The domain was snapped up by a squatter sometime between July and August. 🙁 What a pity, I always enjoyed those conversations.
The Perl Foundation does manage a bunch of domain name registrations for Perl-related sites. In this case, if the domain had been transferred to TPF, the squatting could have been avoided.
So, something to think about for people who want to avoid a single point of failure in the domain name registration.
That’s a reasonable suggestion, but also feels like it’s missing the point in a way.
My sense is that whoever ran the site lost interest in keeping it online, and the registration lapsing was just a symptom of that. Moving the registration to TPF would have addressed the symptom but not the real problem, which would be that there was not enough interest to even hand off the site to someone else properly (which I can understand – it takes care and effort, at a time when you can least be bothered).
Now the site does appear to have been operational right up to the point that the domain lapsed, so maybe if the domain had been transferred to TPF it would still be around and coasting along without anyone at the helm. That would be a better situation than we have now – certainly.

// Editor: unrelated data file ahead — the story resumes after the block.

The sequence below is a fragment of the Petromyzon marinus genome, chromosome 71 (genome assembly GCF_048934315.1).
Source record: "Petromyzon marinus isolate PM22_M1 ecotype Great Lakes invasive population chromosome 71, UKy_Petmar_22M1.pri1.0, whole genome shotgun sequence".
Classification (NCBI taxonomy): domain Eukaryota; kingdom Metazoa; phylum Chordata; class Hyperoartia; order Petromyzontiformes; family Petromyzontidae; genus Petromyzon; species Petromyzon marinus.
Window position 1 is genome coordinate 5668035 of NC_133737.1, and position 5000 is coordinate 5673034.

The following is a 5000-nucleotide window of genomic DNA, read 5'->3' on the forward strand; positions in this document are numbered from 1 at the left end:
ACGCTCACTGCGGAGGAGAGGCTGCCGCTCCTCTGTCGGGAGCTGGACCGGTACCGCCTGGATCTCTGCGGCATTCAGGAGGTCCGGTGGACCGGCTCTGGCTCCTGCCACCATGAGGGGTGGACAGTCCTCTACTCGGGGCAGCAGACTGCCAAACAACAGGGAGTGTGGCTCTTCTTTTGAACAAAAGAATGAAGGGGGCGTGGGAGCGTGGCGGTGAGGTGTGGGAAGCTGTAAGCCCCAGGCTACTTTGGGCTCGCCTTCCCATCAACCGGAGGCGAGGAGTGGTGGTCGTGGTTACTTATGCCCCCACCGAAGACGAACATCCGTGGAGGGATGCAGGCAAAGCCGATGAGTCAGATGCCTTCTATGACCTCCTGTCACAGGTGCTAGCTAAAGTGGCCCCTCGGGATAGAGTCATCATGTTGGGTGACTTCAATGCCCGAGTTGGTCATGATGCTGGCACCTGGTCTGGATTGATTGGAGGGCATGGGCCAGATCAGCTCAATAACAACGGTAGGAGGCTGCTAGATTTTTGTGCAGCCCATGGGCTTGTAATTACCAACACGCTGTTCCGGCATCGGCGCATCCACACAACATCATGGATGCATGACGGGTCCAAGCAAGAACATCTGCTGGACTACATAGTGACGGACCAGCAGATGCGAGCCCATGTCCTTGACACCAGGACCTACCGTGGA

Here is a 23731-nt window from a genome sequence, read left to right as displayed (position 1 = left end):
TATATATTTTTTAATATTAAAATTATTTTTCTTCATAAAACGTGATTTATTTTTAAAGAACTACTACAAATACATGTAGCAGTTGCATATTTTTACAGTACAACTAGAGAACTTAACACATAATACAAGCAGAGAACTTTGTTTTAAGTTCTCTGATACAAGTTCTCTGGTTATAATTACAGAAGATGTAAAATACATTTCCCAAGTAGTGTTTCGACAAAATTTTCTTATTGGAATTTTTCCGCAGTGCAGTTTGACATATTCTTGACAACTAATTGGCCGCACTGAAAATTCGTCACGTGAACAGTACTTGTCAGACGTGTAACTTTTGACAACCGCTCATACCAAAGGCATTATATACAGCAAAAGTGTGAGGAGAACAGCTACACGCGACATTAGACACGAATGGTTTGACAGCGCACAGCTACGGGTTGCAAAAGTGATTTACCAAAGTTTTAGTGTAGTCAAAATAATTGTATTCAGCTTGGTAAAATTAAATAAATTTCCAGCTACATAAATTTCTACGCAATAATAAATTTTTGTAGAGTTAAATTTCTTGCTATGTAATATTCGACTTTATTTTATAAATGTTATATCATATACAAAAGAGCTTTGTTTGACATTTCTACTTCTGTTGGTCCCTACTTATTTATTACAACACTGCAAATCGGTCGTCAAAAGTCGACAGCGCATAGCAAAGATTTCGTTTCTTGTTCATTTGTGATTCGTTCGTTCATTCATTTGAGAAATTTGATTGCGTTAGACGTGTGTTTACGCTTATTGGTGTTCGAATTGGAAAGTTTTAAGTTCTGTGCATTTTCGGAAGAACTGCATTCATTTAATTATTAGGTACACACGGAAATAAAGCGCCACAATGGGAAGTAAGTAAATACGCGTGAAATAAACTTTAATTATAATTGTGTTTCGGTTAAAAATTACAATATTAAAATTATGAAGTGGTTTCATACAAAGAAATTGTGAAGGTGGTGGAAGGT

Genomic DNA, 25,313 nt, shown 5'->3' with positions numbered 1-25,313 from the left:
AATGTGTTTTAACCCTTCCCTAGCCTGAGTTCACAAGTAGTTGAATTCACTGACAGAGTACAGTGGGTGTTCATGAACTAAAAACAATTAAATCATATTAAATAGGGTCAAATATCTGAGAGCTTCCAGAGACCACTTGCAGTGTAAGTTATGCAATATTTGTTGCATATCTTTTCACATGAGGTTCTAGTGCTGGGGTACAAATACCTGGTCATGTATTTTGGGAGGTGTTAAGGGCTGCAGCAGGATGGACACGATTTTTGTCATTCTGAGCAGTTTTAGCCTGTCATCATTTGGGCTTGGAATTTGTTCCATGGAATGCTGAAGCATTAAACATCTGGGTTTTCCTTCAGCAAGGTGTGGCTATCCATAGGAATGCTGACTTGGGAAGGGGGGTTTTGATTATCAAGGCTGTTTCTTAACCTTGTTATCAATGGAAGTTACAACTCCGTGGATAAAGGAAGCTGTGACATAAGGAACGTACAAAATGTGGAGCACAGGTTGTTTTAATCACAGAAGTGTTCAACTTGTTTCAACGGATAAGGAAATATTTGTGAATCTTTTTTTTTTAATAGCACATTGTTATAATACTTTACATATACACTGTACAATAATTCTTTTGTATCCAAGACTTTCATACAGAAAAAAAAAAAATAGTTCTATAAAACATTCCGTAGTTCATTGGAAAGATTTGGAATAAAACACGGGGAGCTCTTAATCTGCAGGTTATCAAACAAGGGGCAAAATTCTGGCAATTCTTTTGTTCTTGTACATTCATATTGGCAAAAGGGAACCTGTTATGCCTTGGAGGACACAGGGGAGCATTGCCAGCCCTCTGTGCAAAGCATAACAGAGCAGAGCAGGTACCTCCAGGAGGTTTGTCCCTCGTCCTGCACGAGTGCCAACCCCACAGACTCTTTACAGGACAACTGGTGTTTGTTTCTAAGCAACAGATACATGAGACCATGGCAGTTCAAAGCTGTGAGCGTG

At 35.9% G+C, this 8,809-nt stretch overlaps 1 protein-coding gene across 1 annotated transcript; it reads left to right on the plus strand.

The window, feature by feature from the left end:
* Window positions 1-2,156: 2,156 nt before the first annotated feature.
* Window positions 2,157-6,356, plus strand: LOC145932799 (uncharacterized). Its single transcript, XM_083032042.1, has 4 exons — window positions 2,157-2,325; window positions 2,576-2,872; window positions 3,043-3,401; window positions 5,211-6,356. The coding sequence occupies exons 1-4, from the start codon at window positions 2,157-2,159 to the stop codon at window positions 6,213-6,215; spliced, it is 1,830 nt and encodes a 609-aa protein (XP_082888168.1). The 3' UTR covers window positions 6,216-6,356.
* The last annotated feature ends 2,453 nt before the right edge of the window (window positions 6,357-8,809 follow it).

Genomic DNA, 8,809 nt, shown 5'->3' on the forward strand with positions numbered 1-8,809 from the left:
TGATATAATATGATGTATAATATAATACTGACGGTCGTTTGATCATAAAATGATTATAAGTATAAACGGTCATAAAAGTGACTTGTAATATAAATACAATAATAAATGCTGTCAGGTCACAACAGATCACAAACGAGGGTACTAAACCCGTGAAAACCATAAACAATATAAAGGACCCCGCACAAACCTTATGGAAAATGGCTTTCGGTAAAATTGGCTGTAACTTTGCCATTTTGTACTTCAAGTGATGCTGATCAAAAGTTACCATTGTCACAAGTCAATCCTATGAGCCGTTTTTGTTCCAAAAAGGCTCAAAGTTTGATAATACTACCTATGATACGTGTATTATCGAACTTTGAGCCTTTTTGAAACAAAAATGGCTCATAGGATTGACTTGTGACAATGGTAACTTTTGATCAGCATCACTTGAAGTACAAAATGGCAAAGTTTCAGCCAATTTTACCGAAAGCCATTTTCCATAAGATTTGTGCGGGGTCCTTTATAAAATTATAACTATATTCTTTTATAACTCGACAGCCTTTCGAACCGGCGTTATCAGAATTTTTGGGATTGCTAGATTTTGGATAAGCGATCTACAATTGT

But the deeper problem remains the question of how the site stays up if no one cares to keep it up.
(Blogs.perl.org itself is up only because I stepped up and offered to take it over when the suggestion to mothball it was floated, and I suspect that that only worked out as it did because I had long been involved in running it already. Even so, I took up some of Dave’s and Aaron’s time in order to get up to speed with the maintenance I hadn’t previously performed.)
The domain registration is one thing – that’s easy. But the Perl NOC guys don’t have the bandwidth to keep online a zoo of systems built in all sorts of ways by all sorts of people over time. The CPAN RT very nearly got shut down! Even the MetaCPAN crew, running a single site, is suffering the same issue.
Still, transferring a domain to TPF is at least something.